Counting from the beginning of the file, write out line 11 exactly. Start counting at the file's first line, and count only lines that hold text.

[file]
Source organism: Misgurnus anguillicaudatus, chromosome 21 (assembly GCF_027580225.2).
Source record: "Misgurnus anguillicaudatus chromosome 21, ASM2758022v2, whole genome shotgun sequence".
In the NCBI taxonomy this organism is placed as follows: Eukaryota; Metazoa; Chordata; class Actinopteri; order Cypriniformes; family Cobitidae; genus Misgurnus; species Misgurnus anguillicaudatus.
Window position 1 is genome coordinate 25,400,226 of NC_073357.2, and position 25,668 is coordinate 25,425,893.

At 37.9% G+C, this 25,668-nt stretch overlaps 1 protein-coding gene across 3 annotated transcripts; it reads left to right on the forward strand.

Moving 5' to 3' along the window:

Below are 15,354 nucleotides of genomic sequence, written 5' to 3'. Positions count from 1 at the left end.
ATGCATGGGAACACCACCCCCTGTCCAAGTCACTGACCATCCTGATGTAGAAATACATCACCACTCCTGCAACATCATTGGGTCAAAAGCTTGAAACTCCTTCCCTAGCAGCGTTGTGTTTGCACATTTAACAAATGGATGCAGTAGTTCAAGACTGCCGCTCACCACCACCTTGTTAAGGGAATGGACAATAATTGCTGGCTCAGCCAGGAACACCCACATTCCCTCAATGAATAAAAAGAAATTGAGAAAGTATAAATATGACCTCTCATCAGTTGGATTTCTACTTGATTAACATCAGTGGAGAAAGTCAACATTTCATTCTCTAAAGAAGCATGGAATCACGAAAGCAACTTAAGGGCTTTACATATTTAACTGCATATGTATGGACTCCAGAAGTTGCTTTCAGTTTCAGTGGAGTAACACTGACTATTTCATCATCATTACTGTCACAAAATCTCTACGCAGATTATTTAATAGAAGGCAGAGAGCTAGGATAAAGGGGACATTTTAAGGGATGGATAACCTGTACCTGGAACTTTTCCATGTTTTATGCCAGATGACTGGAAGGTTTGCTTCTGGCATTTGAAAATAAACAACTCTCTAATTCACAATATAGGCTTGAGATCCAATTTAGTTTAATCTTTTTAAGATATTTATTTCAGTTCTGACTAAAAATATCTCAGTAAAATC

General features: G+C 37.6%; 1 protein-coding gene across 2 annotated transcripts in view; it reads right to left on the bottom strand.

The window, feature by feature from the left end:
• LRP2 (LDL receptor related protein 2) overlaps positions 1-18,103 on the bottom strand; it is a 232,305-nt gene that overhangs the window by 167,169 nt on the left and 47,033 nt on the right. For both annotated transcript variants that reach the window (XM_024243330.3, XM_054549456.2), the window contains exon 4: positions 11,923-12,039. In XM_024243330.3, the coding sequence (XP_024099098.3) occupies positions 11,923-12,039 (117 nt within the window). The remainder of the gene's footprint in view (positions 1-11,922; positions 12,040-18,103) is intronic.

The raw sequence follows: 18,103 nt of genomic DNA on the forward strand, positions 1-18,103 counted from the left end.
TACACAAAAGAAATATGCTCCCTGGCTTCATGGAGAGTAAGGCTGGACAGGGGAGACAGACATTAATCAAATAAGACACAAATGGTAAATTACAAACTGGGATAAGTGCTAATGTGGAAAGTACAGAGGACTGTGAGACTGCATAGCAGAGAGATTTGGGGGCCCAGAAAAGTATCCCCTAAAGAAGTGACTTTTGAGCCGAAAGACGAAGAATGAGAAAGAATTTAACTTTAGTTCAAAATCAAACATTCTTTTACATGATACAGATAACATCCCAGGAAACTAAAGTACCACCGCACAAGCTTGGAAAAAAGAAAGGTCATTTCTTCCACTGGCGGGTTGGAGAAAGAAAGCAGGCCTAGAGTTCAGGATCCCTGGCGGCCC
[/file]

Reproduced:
• LRP2 (LDL receptor related protein 2) overlaps positions 1-18,103 on the bottom strand; it is a 232,305-nt gene that overhangs the window by 167,169 nt on the left and 47,033 nt on the right. For both annotated transcript variants that reach the window (XM_024243330.3, XM_054549456.2), the window contains exon 4: positions 11,923-12,039. In XM_024243330.3, the coding sequence (XP_024099098.3) occupies positions 11,923-12,039 (117 nt within the window). The remainder of the gene's footprint in view (positions 1-11,922; positions 12,040-18,103) is intronic.